All claims of clinical negligence will be managed through the provider of the current state-backed schemes—NHS Resolution—in line with the existing schemes.
The need for the indemnity was extremely urgent as pharmacy-led centres could not begin to vaccinate patients until this was in place and, indeed, vaccinations have begun at six centres as of 14 January 2021. Delaying would have postponed the roll-out of this vital aspect of the vaccination programme, restricting access to the vaccine in some areas of the county. We concluded that such a delay was not acceptable, and I hope it is clear why this was indeed a case of special urgency. Therefore, the normal 14 sitting days for consideration has on this occasion not been possible.
I would also like to update the House on the DHSC’s scheme to provide a targeted and time-limited state-backed indemnity to care homes, registered or intending to register as “Designated Settings”, which are unable to obtain sufficient insurance cover.
The Government are committed to ensuring the best care possible for people with covid-19. For people admitted to hospital who need social care support, we have worked closely with local authorities and the Care Quality Commission to register certain adult social care homes as designated settings. I welcome the response of the care sector to the demand for such care. It is our priority to ensure that people are discharged safely from hospital to the most appropriate setting, and that they receive the care and support they need.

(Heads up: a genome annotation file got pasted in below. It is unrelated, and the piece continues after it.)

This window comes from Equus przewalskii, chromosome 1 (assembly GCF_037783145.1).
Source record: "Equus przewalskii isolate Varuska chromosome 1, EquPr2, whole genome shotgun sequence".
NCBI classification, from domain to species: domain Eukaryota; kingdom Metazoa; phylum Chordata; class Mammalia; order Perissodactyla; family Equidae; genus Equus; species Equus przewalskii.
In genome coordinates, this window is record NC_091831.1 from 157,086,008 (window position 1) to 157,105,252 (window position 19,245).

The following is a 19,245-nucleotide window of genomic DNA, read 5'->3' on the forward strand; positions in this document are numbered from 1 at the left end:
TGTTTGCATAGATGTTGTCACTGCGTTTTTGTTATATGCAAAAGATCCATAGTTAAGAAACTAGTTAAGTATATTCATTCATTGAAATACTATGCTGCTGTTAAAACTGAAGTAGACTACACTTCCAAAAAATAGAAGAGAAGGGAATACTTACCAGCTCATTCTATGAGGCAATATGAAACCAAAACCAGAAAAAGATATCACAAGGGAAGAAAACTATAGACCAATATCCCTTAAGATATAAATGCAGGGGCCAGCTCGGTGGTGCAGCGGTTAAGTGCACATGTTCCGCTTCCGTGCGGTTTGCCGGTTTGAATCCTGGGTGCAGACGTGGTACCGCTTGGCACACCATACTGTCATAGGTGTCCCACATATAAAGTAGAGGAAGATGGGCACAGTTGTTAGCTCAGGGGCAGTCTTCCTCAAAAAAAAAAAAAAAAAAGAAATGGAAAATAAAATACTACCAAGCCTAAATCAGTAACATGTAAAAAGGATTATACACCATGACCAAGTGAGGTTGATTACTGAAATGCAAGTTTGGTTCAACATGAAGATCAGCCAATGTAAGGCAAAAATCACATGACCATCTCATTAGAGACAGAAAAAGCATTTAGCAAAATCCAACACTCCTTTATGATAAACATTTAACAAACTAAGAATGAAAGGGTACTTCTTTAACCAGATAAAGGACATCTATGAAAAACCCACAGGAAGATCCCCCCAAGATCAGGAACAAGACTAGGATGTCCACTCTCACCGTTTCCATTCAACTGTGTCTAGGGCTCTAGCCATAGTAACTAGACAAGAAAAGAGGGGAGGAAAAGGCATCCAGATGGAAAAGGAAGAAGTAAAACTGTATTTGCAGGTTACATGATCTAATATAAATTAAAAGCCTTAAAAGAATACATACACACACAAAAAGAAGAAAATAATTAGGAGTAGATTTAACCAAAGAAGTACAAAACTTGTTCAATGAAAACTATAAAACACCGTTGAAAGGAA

I acknowledge the role of the insurance industry in continuing to provide cover, where possible, for this activity. However, we know that obtaining sufficient insurance to accept covid-19 positive patients and sign up to become a designated setting has been a barrier for some care home providers wishing to join the scheme. The designated setting scheme is for people who are medically fit for discharge from hospital (i.e., they do not require to be in an acute NHS bed) but whose ongoing care and support needs are such that they require full-time residential or nursing care. A large proportion of these people will already have been living in a care home.